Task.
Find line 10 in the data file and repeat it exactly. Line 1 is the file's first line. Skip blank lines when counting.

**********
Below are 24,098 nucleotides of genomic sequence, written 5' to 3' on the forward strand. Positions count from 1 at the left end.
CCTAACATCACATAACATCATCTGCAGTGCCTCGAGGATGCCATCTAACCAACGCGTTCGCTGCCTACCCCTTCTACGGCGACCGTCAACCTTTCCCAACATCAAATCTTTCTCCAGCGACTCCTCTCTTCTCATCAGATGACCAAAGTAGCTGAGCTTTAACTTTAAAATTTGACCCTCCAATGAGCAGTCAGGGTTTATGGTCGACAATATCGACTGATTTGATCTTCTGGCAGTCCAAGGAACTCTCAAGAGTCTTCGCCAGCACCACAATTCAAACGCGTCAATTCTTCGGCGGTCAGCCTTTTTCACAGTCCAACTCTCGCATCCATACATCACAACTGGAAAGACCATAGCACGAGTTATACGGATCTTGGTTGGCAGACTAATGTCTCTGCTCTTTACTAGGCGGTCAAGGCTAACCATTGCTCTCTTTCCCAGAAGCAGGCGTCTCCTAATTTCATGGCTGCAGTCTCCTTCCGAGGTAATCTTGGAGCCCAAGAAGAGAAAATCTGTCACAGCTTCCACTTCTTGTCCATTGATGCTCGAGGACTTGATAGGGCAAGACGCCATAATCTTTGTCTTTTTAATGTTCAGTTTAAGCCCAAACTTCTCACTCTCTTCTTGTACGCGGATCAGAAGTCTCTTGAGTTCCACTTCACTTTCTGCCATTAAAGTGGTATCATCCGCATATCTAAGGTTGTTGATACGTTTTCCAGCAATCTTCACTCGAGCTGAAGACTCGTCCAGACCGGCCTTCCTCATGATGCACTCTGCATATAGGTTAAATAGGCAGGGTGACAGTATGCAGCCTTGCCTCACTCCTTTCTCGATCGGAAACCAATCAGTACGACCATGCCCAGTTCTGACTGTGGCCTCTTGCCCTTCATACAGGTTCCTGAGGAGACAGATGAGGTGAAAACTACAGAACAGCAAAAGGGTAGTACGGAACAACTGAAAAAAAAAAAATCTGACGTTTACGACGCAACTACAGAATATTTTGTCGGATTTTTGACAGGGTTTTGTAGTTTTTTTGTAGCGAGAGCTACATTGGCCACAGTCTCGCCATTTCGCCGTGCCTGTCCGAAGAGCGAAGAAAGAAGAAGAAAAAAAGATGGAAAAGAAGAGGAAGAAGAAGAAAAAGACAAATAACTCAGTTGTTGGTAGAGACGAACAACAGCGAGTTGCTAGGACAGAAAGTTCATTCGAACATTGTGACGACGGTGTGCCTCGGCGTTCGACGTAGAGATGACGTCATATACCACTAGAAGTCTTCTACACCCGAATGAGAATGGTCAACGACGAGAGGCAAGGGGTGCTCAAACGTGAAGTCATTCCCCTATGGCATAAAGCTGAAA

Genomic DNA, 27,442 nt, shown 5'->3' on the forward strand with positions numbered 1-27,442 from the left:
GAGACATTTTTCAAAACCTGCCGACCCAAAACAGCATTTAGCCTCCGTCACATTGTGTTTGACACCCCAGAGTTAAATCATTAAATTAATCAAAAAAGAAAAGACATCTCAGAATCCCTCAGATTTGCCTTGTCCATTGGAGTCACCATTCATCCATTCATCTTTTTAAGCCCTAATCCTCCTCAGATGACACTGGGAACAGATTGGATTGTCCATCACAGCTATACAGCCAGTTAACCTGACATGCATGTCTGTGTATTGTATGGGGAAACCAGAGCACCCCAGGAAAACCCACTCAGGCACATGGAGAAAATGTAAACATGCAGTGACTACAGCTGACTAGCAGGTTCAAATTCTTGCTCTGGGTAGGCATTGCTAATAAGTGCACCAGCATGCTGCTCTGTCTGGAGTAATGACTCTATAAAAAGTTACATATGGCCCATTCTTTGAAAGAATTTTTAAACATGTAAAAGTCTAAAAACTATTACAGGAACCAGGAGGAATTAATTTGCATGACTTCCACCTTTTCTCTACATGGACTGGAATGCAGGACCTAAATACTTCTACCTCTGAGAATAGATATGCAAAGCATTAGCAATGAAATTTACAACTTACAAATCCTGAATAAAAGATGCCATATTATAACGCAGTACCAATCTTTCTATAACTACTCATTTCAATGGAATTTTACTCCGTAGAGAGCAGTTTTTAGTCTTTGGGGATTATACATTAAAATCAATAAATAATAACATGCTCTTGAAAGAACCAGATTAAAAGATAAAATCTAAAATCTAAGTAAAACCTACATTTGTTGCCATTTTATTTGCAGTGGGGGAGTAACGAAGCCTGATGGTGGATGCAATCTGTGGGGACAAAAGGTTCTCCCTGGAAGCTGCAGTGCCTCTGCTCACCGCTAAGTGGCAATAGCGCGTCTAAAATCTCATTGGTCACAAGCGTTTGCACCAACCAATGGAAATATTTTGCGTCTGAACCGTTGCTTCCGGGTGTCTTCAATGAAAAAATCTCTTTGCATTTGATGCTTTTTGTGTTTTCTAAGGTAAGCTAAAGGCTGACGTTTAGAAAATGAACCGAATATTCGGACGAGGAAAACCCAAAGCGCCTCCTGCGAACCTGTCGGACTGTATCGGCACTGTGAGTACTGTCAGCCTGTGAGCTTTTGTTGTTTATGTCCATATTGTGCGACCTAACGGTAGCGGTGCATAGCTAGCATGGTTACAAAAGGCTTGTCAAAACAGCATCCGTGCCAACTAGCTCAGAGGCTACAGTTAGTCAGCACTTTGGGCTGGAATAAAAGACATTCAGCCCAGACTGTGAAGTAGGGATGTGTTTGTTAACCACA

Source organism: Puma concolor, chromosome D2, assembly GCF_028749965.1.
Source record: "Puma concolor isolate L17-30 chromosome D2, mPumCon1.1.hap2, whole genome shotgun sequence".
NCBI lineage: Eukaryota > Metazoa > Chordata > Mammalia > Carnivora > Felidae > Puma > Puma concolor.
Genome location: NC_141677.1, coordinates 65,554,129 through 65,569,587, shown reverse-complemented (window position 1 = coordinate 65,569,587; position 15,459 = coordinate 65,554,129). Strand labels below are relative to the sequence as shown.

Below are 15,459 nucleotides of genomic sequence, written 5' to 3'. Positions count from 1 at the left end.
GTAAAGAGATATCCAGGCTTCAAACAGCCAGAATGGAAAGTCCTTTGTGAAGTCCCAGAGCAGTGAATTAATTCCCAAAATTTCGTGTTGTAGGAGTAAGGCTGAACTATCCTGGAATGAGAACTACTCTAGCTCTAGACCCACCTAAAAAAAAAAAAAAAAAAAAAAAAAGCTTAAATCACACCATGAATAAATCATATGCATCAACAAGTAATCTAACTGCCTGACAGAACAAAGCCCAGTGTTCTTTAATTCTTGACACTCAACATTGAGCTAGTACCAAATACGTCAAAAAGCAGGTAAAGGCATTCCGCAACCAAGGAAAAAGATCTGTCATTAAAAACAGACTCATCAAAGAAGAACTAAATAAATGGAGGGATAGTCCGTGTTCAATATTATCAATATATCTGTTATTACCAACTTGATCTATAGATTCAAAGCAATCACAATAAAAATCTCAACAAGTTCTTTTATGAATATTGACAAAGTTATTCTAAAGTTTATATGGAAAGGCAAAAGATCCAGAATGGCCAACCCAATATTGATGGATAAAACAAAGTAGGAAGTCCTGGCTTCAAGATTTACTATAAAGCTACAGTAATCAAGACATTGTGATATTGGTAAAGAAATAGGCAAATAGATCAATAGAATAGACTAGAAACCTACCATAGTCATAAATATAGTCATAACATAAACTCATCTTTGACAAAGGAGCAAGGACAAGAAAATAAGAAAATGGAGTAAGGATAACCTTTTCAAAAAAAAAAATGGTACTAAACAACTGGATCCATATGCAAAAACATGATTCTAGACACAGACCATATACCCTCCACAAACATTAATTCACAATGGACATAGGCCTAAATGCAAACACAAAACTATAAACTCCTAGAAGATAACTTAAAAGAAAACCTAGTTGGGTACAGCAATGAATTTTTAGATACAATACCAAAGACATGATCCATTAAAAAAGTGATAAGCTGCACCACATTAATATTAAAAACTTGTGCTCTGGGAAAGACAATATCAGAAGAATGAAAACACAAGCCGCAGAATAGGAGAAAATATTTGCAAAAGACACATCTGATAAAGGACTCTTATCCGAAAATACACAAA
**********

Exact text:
GTAAAGAGATATCCAGGCTTCAAACAGCCAGAATGGAAAGTCCTTTGTGAAGTCCCAGAGCAGTGAATTAATTCCCAAAATTTCGTGTTGTAGGAGTAAGGCTGAACTATCCTGGAATGAGAACTACTCTAGCTCTAGACCCACCTAAAAAAAAAAAAAAAAAAAAAAAAAGCTTAAATCACACCATGAATAAATCATATGCATCAACAAGTAATCTAACTGCCTGACAGAACAAAGCCCAGTGTTCTTTAATTCTTGACACTCAACATTGAGCTAGTACCAAATACGTCAAAAAGCAGGTAAAGGCATTCCGCAACCAAGGAAAAAGATCTGTCATTAAAAACAGACTCATCAAAGAAGAACTAAATAAATGGAGGGATAGTCCGTGTTCAATATTATCAATATATCTGTTATTACCAACTTGATCTATAGATTCAAAGCAATCACAATAAAAATCTCAACAAGTTCTTTTATGAATATTGACAAAGTTATTCTAAAGTTTATATGGAAAGGCAAAAGATCCAGAATGGCCAACCCAATATTGATGGATAAAACAAAGTAGGAAGTCCTGGCTTCAAGATTTACTATAAAGCTACAGTAATCAAGACATTGTGATATTGGTAAAGAAATAGGCAAATAGATCAATAGAATAGACTAGAAACCTACCATAGTCATAAATATAGTCATAACATAAACTCATCTTTGACAAAGGAGCAAGGACAAGAAAATAAGAAAATGGAGTAAGGATAACCTTTTCAAAAAAAAAAATGGTACTAAACAACTGGATCCATATGCAAAAACATGATTCTAGACACAGACCATATACCCTCCACAAACATTAATTCACAATGGACATAGGCCTAAATGCAAACACAAAACTATAAACTCCTAGAAGATAACTTAAAAGAAAACCTAGTTGGGTACAGCAATGAATTTTTAGATACAATACCAAAGACATGATCCATTAAAAAAGTGATAAGCTGCACCACATTAATATTAAAAACTTGTGCTCTGGGAAAGACAATATCAGAAGAATGAAAACACAAGCCGCAGAATAGGAGAAAATATTTGCAAAAGACACATCTGATAAAGGACTCTTATCCGAAAATACACAAA